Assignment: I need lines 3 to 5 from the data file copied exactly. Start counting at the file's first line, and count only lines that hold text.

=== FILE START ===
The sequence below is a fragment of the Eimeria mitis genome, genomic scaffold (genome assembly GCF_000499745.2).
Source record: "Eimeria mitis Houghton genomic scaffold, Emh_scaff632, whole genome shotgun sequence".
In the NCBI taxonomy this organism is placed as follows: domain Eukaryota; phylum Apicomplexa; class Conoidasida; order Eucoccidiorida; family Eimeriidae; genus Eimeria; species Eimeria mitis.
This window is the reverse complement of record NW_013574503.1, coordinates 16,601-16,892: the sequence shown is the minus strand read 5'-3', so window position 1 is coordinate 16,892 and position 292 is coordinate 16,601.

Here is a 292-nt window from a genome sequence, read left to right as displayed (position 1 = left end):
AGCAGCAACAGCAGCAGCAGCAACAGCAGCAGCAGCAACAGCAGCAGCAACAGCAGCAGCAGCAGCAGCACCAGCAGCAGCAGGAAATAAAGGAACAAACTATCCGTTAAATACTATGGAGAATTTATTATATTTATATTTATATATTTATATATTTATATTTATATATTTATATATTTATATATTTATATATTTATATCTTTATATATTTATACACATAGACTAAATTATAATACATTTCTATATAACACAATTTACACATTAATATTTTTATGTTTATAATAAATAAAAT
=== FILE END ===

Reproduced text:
In the NCBI taxonomy this organism is placed as follows: domain Eukaryota; phylum Apicomplexa; class Conoidasida; order Eucoccidiorida; family Eimeriidae; genus Eimeria; species Eimeria mitis.
This window is the reverse complement of record NW_013574503.1, coordinates 16,601-16,892: the sequence shown is the minus strand read 5'-3', so window position 1 is coordinate 16,892 and position 292 is coordinate 16,601.

Here is a 292-nt window from a genome sequence, read left to right as displayed (position 1 = left end):